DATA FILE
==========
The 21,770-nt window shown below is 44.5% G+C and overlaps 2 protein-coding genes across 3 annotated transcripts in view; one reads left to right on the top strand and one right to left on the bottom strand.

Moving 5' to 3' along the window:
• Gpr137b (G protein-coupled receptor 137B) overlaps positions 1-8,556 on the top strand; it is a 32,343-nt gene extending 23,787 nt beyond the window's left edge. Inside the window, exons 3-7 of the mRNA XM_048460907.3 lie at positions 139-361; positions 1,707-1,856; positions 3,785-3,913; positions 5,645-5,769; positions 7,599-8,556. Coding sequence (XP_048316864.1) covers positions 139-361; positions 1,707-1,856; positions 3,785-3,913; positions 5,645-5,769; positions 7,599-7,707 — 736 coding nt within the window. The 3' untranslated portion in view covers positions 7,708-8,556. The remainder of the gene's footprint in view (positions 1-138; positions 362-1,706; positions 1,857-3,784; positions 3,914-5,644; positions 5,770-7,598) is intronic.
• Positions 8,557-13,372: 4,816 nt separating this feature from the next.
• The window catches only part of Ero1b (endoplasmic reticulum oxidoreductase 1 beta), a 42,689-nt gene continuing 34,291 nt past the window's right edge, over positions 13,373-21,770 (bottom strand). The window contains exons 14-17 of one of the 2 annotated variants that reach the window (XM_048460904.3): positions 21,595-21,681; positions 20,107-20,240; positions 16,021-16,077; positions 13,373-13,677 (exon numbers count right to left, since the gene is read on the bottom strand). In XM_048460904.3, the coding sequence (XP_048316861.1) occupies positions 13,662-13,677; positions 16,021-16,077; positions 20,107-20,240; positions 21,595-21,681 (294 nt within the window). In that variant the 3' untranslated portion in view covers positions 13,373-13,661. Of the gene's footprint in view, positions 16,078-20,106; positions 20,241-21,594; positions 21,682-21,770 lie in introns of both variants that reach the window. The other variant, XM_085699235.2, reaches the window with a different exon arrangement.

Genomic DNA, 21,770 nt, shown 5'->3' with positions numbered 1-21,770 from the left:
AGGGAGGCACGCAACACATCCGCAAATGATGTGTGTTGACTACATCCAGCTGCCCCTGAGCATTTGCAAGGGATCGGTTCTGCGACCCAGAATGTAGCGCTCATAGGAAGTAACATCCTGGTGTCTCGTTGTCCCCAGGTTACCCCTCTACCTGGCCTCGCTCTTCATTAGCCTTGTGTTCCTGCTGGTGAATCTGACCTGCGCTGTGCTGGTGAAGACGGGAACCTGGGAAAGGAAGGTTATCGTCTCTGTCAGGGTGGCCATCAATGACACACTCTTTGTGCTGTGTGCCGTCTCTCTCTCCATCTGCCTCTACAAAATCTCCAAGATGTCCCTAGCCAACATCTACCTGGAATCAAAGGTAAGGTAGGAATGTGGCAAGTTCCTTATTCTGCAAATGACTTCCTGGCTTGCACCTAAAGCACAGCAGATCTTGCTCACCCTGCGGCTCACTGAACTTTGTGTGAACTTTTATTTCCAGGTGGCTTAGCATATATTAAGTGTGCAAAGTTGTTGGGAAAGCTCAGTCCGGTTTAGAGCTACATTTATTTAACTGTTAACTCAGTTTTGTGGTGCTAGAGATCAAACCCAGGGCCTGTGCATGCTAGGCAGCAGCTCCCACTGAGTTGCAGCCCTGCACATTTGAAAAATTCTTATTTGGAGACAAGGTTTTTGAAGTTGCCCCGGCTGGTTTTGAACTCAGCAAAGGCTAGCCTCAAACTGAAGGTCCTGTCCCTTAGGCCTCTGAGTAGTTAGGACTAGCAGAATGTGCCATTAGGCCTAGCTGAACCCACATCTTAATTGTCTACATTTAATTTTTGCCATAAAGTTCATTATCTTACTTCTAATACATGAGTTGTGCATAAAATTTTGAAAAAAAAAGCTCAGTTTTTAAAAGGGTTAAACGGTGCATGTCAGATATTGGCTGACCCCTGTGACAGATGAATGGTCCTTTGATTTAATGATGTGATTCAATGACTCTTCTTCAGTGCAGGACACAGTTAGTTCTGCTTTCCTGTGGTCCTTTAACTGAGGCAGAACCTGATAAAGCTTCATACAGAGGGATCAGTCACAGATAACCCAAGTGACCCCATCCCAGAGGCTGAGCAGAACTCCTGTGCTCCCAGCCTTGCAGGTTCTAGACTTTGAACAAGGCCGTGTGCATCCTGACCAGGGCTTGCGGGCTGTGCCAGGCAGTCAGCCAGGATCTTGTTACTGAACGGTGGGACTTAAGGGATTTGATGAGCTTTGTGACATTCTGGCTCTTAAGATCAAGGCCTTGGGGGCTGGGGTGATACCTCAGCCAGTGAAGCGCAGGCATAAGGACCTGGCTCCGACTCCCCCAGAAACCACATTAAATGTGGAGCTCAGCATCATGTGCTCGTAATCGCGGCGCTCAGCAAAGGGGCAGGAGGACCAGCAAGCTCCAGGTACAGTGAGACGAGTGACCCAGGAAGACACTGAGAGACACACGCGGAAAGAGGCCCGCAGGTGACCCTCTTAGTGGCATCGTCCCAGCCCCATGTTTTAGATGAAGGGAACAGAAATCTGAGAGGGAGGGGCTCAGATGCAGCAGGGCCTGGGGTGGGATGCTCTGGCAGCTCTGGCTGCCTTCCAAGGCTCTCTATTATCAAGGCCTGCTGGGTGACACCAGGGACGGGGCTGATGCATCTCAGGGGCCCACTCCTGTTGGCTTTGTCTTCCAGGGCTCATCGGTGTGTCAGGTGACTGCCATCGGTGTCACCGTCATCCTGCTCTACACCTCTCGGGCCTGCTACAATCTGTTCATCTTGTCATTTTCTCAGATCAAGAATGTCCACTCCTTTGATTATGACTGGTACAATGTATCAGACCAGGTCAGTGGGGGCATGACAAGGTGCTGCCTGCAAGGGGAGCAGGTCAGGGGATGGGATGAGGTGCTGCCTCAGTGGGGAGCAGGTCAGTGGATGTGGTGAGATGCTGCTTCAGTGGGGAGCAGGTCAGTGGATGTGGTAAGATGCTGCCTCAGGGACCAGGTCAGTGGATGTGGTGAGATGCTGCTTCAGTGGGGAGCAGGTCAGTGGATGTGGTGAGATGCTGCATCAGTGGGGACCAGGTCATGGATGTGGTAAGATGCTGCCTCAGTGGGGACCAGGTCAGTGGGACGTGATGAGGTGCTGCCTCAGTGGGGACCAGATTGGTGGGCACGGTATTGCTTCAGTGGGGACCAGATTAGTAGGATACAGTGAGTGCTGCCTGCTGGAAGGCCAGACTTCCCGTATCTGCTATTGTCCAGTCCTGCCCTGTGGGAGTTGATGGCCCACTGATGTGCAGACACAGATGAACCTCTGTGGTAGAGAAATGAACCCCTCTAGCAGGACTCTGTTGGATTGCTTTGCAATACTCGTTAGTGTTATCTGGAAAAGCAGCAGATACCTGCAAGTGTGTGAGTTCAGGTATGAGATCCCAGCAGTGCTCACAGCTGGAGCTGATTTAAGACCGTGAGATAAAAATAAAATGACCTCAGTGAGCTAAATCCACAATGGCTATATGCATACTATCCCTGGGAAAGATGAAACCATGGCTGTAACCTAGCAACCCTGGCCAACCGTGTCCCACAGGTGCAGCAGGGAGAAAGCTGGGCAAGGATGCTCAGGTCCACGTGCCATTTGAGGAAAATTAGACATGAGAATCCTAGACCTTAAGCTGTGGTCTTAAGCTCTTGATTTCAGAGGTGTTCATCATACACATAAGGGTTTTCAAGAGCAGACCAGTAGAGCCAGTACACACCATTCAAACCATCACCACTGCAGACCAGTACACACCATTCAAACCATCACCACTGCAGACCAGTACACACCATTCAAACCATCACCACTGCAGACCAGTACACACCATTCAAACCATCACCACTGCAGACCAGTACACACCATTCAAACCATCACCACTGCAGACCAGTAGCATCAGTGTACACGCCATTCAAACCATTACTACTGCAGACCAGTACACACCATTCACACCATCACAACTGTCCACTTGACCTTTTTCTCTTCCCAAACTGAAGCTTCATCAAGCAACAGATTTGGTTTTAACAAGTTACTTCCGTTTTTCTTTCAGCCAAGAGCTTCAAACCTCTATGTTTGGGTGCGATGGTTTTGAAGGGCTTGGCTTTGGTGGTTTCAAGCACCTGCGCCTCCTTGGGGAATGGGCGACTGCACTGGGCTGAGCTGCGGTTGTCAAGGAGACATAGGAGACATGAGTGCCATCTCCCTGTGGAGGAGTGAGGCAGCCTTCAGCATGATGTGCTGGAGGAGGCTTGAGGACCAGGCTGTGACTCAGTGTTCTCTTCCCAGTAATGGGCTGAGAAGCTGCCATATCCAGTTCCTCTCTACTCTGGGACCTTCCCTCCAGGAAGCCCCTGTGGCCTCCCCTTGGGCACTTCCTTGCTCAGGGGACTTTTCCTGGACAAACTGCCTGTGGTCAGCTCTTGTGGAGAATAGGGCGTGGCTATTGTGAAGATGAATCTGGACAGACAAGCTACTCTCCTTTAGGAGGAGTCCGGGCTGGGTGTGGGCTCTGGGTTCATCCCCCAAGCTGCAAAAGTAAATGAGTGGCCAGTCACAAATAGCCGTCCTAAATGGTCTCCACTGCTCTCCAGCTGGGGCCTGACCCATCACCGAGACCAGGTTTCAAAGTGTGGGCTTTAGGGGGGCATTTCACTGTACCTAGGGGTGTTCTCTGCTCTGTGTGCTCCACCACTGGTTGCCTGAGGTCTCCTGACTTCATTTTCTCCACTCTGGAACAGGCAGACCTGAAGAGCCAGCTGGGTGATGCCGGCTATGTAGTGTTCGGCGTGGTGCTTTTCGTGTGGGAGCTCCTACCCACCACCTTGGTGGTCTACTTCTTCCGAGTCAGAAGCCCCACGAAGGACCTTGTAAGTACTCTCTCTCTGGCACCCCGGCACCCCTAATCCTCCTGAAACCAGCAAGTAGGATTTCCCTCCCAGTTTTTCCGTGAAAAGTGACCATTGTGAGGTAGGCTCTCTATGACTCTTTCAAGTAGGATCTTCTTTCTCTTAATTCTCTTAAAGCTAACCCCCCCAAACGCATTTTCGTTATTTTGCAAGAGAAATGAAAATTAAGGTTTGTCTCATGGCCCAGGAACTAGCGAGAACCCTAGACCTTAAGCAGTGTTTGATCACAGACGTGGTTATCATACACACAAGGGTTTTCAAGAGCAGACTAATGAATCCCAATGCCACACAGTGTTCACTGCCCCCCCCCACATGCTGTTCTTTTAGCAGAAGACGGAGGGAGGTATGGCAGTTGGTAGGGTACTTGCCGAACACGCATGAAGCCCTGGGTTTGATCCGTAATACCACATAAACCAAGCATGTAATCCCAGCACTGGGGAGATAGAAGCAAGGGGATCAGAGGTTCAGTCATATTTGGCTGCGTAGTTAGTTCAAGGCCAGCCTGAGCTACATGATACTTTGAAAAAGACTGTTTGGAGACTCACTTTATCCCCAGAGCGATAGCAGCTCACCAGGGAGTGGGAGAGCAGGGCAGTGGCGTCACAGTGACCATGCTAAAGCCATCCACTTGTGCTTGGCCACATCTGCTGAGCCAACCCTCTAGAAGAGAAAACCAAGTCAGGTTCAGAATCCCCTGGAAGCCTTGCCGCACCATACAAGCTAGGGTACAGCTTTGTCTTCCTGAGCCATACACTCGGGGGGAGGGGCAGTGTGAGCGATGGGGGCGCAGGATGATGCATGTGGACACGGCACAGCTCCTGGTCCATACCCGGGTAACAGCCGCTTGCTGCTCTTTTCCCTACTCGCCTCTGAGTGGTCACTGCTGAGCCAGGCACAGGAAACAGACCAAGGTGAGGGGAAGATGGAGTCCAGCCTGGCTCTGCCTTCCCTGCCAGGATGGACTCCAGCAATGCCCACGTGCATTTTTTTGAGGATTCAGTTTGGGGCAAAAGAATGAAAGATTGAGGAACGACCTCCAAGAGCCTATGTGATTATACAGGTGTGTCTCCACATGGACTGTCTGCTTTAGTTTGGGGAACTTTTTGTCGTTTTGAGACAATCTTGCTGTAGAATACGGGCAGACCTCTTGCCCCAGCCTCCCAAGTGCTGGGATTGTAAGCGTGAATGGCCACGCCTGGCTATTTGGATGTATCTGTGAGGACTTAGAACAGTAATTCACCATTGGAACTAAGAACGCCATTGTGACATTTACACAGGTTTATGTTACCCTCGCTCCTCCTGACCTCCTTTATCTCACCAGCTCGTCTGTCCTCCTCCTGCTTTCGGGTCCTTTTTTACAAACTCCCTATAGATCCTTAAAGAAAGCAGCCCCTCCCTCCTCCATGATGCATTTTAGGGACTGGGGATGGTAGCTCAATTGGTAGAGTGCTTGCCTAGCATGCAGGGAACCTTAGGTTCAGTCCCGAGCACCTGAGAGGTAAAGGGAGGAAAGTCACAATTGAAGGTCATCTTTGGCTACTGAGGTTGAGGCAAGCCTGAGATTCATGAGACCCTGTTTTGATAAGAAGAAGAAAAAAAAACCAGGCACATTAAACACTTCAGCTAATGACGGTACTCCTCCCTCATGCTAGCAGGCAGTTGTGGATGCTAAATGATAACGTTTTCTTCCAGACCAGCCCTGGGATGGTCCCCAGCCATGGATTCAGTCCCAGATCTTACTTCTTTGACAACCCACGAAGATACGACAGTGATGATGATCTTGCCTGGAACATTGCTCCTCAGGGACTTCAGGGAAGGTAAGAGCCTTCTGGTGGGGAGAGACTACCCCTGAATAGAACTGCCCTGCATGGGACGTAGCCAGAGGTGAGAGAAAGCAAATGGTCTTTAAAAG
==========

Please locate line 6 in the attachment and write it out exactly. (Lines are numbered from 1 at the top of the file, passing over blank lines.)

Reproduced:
Genomic DNA, 21,770 nt, shown 5'->3' with positions numbered 1-21,770 from the left: